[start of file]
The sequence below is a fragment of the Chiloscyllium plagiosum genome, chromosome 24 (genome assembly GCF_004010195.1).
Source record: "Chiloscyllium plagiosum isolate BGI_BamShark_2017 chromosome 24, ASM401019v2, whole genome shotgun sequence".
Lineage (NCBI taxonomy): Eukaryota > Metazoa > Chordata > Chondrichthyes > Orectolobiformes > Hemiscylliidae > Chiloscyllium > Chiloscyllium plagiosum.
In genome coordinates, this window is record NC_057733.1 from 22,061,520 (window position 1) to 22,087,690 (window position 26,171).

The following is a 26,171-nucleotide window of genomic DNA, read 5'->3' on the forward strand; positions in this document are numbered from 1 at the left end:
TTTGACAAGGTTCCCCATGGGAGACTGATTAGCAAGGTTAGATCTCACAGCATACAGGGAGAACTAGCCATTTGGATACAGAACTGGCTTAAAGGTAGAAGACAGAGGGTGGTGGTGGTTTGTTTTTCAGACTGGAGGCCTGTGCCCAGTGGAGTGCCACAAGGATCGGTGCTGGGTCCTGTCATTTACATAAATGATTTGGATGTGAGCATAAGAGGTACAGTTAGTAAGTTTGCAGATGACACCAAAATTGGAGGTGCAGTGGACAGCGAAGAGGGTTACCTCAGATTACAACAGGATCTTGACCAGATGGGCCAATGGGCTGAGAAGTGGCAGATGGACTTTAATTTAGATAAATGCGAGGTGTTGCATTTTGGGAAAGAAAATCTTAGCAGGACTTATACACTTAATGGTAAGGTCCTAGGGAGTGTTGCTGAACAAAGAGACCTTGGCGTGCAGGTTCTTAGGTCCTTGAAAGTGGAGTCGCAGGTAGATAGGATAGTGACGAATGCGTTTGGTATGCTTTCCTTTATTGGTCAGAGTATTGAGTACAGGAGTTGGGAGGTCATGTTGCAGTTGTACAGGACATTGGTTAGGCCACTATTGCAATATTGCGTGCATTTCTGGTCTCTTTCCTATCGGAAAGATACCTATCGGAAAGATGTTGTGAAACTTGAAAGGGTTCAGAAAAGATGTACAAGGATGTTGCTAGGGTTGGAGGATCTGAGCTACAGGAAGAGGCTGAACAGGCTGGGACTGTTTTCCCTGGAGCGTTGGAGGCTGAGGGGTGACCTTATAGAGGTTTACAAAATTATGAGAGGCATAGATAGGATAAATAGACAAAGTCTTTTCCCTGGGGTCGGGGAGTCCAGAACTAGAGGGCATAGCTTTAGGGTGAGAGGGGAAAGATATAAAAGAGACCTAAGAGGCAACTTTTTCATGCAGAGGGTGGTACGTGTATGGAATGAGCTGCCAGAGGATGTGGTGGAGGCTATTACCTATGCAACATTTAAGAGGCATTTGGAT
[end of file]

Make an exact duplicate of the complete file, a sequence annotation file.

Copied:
The sequence below is a fragment of the Chiloscyllium plagiosum genome, chromosome 24 (genome assembly GCF_004010195.1).
Source record: "Chiloscyllium plagiosum isolate BGI_BamShark_2017 chromosome 24, ASM401019v2, whole genome shotgun sequence".
Lineage (NCBI taxonomy): Eukaryota > Metazoa > Chordata > Chondrichthyes > Orectolobiformes > Hemiscylliidae > Chiloscyllium > Chiloscyllium plagiosum.
In genome coordinates, this window is record NC_057733.1 from 22,061,520 (window position 1) to 22,087,690 (window position 26,171).

The following is a 26,171-nucleotide window of genomic DNA, read 5'->3' on the forward strand; positions in this document are numbered from 1 at the left end:
TTTGACAAGGTTCCCCATGGGAGACTGATTAGCAAGGTTAGATCTCACAGCATACAGGGAGAACTAGCCATTTGGATACAGAACTGGCTTAAAGGTAGAAGACAGAGGGTGGTGGTGGTTTGTTTTTCAGACTGGAGGCCTGTGCCCAGTGGAGTGCCACAAGGATCGGTGCTGGGTCCTGTCATTTACATAAATGATTTGGATGTGAGCATAAGAGGTACAGTTAGTAAGTTTGCAGATGACACCAAAATTGGAGGTGCAGTGGACAGCGAAGAGGGTTACCTCAGATTACAACAGGATCTTGACCAGATGGGCCAATGGGCTGAGAAGTGGCAGATGGACTTTAATTTAGATAAATGCGAGGTGTTGCATTTTGGGAAAGAAAATCTTAGCAGGACTTATACACTTAATGGTAAGGTCCTAGGGAGTGTTGCTGAACAAAGAGACCTTGGCGTGCAGGTTCTTAGGTCCTTGAAAGTGGAGTCGCAGGTAGATAGGATAGTGACGAATGCGTTTGGTATGCTTTCCTTTATTGGTCAGAGTATTGAGTACAGGAGTTGGGAGGTCATGTTGCAGTTGTACAGGACATTGGTTAGGCCACTATTGCAATATTGCGTGCATTTCTGGTCTCTTTCCTATCGGAAAGATACCTATCGGAAAGATGTTGTGAAACTTGAAAGGGTTCAGAAAAGATGTACAAGGATGTTGCTAGGGTTGGAGGATCTGAGCTACAGGAAGAGGCTGAACAGGCTGGGACTGTTTTCCCTGGAGCGTTGGAGGCTGAGGGGTGACCTTATAGAGGTTTACAAAATTATGAGAGGCATAGATAGGATAAATAGACAAAGTCTTTTCCCTGGGGTCGGGGAGTCCAGAACTAGAGGGCATAGCTTTAGGGTGAGAGGGGAAAGATATAAAAGAGACCTAAGAGGCAACTTTTTCATGCAGAGGGTGGTACGTGTATGGAATGAGCTGCCAGAGGATGTGGTGGAGGCTATTACCTATGCAACATTTAAGAGGCATTTGGAT